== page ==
So, what’s the problem here? The problem, my friends, is that Jesus was not just human, but equally—divine. So, as his followers, do we not have a right to expect more openness, mercy and understanding from him than his first comment suggests? Let’s hold that question for the moment.  We see that it is through this woman’s “great faith” in pursuing Jesus to obtain help for her daughter—to, in fact, demand his very best, that she challenged Jesus to be, his best.  This is so interesting when you look at the whole picture.  For some, reading this gospel might cause them to be disappointed in our human brother—even disillusioned, given who we believe him to be.

Scripture scholar, Diane Bergant has this to say:  “If we don’t accept Jesus’ at times, shortcomings—than that minimizes the extraordinariness of those of his actions that break through the limitations of his culture, his humanity.  Being completely human, Jesus became a man of his own limited time and culture—but at the same time, he was open enough to break out of that limitation.”

So, friends, where does that leave us? First of all, it is important to remember that while each of us is completely human, capable of being, “imperfect,” we are also filled with the same divine nature, as was, and is, Jesus, which aids us in being our best selves, if, like our brother, we choose to act on it.  You see, that is really what it is all about and being our best selves is really our choice, like it was for Jesus.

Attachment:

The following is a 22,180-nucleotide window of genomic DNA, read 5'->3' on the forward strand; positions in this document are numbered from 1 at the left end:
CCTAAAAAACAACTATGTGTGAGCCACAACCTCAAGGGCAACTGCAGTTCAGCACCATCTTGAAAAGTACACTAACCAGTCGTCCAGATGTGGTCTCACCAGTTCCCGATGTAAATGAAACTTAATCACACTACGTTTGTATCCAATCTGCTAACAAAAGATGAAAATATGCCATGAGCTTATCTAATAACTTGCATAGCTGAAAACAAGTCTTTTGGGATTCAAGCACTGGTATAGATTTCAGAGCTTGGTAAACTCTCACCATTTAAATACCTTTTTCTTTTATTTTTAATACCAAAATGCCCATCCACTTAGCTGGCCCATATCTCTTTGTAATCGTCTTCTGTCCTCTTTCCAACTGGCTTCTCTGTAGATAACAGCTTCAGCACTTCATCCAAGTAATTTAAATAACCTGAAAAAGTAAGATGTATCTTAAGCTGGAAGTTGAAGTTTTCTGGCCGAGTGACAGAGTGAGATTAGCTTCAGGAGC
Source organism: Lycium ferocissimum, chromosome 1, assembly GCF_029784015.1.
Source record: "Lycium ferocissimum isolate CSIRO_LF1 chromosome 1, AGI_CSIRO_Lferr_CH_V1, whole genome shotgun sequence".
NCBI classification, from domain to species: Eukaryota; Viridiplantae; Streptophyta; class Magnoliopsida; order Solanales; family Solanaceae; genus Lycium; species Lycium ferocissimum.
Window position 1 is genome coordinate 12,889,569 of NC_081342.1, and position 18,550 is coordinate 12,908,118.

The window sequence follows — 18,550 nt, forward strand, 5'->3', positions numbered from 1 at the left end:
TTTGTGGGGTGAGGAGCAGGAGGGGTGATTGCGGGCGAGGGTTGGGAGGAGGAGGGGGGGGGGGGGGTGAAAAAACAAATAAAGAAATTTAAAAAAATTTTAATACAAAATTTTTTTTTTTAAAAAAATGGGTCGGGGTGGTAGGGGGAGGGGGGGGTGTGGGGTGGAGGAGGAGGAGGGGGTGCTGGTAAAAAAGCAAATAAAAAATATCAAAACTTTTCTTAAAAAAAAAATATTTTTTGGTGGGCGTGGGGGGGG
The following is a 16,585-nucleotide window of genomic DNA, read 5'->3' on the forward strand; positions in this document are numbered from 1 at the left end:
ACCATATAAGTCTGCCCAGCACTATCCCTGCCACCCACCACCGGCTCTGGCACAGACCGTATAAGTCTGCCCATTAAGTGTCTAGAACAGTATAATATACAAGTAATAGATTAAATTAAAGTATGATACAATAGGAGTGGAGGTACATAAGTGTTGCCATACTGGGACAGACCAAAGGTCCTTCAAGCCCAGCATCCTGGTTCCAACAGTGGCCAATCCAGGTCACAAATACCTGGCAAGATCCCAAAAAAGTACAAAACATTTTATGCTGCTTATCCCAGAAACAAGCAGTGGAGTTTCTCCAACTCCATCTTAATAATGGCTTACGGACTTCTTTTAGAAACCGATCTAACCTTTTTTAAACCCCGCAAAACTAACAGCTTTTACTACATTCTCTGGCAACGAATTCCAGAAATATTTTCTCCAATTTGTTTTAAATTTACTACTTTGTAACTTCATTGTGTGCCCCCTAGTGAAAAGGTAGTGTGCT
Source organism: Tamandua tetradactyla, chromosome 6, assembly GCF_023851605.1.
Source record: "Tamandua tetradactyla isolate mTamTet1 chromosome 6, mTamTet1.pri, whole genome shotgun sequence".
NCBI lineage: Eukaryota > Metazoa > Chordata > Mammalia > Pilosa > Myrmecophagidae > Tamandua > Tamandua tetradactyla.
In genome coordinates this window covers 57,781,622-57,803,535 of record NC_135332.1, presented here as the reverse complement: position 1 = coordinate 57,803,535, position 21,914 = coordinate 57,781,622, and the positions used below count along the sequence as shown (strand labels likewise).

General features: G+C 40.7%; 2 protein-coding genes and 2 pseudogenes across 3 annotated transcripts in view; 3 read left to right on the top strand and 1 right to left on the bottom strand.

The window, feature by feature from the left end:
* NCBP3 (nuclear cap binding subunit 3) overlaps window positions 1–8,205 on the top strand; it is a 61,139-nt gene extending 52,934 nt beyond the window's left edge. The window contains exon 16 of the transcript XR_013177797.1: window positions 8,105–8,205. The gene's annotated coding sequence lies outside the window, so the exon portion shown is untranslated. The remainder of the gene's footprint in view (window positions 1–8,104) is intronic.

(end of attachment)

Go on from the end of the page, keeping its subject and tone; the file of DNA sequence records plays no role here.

The Scripture selection from Paul to the Romans gives us a view of this.  Paul was called to be God’s prophet and as it turned out, not to his own people but to the Gentiles—those not of his culture or belief system.  Now, given the Jews lack of belief in him concerning Jesus, he might have just said, “Well God, they won’t listen, say nothing about, believing, so that experiment failed—there is nothing I can do!”

But, as we know, our God is always, “doing something new!”  This expansive God of ours—through Jesus, said, “Go to the Gentiles!” Paul did just that and found that these “foreigners and outcasts” not only listened, but they believed! Think of how different Christianity—an experiment in loving—basically, would have been if Paul had simply walked away!  And the question that each of us must ask, my friends, we who say through our baptisms and confirmations that we follow Jesus, the Christ, is, what is our piece to do?  Are we, each of us doing all we can to be our best selves, to affect change in our world?

And God knows, there is much in our present world that needs changing!  It has been said, by more than one, that we are living in a time of, “a perfect storm.”  As much as this pandemic has brought at the very least—discomfort, at not being able to live as normal—before the pandemic, at the very worst, it has brought; pain, suffering, death and grief to many way before their times.  And if the pandemic were not enough, our country has been called to face, head on this time, the cultural sin of racism.

A time of pandemic and especially COVID 19 has brought the sad truth home, in stark relief, that those who live in poverty, and many of these are our black sisters and brothers, have suffered most and have died at a far higher rate than have white people.  Not having enough income to feed your family properly leads to all kinds of medical issues—obesity, diabetes, high blood pressure, heart and lung disease due to smoking and all these pre-existing conditions ultimately make one more susceptible when illness, such as this pandemic strikes. Added to this, our country, at present, in both State and Church is witnessing an unprecedented lack of leadership and guidance to help us all see our way through this time.